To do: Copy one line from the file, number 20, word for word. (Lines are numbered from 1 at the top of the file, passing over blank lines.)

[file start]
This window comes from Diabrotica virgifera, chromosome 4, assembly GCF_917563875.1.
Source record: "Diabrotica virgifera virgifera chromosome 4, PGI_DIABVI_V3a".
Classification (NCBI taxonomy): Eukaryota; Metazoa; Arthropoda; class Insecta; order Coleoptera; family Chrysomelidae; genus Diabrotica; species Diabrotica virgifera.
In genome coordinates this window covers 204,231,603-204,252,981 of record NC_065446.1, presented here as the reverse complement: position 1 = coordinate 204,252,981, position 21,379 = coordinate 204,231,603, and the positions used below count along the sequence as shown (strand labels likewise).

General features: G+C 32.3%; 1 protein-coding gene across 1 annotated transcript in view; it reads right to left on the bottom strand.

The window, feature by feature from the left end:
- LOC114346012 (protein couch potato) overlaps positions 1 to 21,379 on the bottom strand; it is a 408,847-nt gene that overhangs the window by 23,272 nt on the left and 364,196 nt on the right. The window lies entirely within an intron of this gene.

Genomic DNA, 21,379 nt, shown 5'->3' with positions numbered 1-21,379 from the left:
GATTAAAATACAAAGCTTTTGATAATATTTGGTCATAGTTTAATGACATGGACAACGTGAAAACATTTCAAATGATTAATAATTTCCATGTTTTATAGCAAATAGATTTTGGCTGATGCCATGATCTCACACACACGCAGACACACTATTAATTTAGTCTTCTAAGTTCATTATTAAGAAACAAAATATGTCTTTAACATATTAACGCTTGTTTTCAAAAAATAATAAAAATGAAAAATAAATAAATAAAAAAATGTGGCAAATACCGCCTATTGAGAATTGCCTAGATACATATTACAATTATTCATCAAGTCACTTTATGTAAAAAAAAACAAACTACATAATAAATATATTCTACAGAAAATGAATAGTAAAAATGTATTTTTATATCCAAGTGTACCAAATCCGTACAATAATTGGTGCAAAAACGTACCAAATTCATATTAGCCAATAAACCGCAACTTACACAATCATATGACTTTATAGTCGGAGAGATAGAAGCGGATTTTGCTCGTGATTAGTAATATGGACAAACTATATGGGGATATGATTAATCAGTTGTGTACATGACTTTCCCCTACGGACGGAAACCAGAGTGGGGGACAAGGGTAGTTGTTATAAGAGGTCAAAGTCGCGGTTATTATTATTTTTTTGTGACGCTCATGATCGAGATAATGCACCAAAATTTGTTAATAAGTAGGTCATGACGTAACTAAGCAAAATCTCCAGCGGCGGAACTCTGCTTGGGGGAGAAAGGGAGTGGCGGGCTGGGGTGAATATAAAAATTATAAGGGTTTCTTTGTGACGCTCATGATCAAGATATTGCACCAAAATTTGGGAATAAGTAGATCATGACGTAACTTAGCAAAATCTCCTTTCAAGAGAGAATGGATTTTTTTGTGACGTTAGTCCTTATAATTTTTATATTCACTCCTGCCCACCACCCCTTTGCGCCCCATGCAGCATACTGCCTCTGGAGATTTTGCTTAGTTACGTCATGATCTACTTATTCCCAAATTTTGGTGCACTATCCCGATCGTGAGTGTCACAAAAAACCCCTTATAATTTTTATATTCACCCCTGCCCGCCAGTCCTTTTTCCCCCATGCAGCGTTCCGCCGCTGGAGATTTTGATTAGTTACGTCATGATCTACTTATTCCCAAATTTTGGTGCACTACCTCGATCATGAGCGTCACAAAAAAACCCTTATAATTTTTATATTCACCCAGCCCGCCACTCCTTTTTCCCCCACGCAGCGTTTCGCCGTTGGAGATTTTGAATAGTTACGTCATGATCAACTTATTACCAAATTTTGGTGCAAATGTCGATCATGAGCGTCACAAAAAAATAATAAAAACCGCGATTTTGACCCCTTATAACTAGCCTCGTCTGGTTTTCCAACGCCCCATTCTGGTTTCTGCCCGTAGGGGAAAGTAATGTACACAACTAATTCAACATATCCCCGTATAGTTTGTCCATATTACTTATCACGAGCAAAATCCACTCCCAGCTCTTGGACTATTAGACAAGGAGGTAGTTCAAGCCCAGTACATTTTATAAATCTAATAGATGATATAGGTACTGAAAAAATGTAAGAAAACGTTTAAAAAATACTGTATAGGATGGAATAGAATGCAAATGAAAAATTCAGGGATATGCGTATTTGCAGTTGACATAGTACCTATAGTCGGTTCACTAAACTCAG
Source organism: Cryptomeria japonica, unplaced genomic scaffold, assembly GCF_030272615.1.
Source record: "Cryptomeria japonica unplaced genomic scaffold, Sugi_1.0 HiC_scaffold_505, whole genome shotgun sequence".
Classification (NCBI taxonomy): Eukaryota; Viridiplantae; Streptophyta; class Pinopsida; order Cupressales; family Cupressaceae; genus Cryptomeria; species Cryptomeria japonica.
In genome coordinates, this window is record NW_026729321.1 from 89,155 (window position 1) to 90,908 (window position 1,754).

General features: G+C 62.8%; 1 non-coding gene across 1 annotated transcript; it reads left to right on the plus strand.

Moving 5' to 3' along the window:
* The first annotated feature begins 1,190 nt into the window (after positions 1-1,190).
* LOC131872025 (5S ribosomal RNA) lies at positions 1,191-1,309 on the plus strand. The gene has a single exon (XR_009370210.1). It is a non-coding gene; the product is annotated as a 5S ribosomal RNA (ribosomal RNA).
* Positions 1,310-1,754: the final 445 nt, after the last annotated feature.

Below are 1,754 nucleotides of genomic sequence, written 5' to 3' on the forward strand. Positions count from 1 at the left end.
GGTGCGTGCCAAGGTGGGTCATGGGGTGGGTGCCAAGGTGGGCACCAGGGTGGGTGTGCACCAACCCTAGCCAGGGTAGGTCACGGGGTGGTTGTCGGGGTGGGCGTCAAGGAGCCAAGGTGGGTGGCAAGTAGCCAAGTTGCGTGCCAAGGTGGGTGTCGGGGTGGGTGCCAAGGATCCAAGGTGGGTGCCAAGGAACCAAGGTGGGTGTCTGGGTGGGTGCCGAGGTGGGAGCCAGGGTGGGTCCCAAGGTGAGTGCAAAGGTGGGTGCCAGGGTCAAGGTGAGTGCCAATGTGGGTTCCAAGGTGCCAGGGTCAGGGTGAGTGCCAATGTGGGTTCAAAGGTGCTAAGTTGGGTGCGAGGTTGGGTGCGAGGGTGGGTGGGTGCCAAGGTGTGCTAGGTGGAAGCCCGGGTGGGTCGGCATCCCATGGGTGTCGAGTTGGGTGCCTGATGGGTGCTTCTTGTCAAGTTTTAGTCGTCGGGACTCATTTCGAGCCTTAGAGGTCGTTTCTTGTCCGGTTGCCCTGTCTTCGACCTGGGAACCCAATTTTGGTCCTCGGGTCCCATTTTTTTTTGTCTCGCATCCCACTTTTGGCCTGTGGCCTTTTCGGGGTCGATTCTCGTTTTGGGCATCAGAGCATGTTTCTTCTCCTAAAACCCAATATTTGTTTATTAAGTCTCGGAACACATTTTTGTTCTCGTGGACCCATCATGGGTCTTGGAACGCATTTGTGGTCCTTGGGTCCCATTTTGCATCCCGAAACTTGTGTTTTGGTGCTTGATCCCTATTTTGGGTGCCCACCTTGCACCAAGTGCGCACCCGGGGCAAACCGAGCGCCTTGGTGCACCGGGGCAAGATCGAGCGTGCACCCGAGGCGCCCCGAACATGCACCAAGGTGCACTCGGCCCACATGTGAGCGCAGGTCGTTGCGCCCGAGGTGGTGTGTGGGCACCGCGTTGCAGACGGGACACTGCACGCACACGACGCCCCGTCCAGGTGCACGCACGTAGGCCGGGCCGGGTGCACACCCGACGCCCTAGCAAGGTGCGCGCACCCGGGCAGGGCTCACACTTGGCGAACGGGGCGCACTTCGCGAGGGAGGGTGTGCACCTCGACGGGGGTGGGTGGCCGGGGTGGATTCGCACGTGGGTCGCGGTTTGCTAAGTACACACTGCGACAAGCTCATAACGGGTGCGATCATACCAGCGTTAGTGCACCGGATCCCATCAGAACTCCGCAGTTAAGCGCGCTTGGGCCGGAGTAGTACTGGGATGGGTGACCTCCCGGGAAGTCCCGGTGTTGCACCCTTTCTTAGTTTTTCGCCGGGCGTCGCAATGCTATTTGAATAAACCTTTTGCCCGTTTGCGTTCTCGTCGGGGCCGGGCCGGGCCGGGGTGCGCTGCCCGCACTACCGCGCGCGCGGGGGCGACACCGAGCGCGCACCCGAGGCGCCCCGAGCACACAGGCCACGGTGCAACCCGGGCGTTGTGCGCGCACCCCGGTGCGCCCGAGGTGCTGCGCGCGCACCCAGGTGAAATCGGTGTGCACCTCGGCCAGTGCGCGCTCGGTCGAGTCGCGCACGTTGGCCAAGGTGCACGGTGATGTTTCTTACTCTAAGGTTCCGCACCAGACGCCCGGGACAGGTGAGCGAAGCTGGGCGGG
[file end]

GGTGCGTGCCAAGGTGGGTCATGGGGTGGGTGCCAAGGTGGGCACCAGGGTGGGTGTGCACCAACCCTAGCCAGGGTAGGTCACGGGGTGGTTGTCGGGGTGGGCGTCAAGGAGCCAAGGTGGGTGGCAAGTAGCCAAGTTGCGTGCCAAGGTGGGTGTCGGGGTGGGTGCCAAGGATCCAAGGTGGGTGCCAAGGAACCAAGGTGGGTGTCTGGGTGGGTGCCGAGGTGGGAGCCAGGGTGGGTCCCAAGGTGAGTGCAAAGGTGGGTGCCAGGGTCAAGGTGAGTGCCAATGTGGGTTCCAAGGTGCCAGGGTCAGGGTGAGTGCCAATGTGGGTTCAAAGGTGCTAAGTTGGGTGCGAGGTTGGGTGCGAGGGTGGGTGGGTGCCAAGGTGTGCTAGGTGGAAGCCCGGGTGGGTCGGCATCCCATGGGTGTCGAGTTGGGTGCCTGATGGGTGCTTCTTGTCAAGTTTTAGTCGTCGGGACTCATTTCGAGCCTTAGAGGTCGTTTCTTGTCCGGTTGCCCTGTCTTCGACCTGGGAACCCAATTTTGGTCCTCGGGTCCCATTTTTTTTTGTCTCGCATCCCACTTTTGGCCTGTGGCCTTTTCGGGGTCGATTCTCGTTTTGGGCATCAGAGCATGTTTCTTCTCCTAAAACCCAATATTTGTTTATTAAGTCTCGGAACACATTTTTGTTCTCGTGGACCCATCATGGGTCTTGGAACGCATTTGTGGTCCTTGGGTCCCATTTTGCATCCCGAAACTTGTGTTTTGGTGCTTGATCCCTATTTTGGGTGCCCACCTTGCACCAAGTGCGCACCCGGGGCAAACCGAGCGCCTTGGTGCACCGGGGCAAGATCGAGCGTGCACCCGAGGCGCCCCGAACATGCACCAAGGTGCACTCGGCCCACATGTGAGCGCAGGTCGTTGCGCCCGAGGTGGTGTGTGGGCACCGCGTTGCAGACGGGACACTGCACGCACACGACGCCCCGTCCAGGTGCACGCACGTAGGCCGGGCCGGGTGCACACCCGACGCCCTAGCAAGGTGCGCGCACCCGGGCAGGGCTCACACTTGGCGAACGGGGCGCACTTCGCGAGGGAGGGTGTGCACCTCGACGGGGGTGGGTGGCCGGGGTGGATTCGCACGTGGGTCGCGGTTTGCTAAGTACACACTGCGACAAGCTCATAACGGGTGCGATCATACCAGCGTTAGTGCACCGGATCCCATCAGAACTCCGCAGTTAAGCGCGCTTGGGCCGGAGTAGTACTGGGATGGGTGACCTCCCGGGAAGTCCCGGTGTTGCACCCTTTCTTAGTTTTTCGCCGGGCGTCGCAATGCTATTTGAATAAACCTTTTGCCCGTTTGCGTTCTCGTCGGGGCCGGGCCGGGCCGGGGTGCGCTGCCCGCACTACCGCGCGCGCGGGGGCGACACCGAGCGCGCACCCGAGGCGCCCCGAGCACACAGGCCACGGTGCAACCCGGGCGTTGTGCGCGCACCCCGGTGCGCCCGAGGTGCTGCGCGCGCACCCAGGTGAAATCGGTGTGCACCTCGGCCAGTGCGCGCTCGGTCGAGTCGCGCACGTTGGCCAAGGTGCACGGTGATGTTTCTTACTCTAAGGTTCCGCACCAGACGCCCGGGACAGGTGAGCGAAGCTGGGCGGG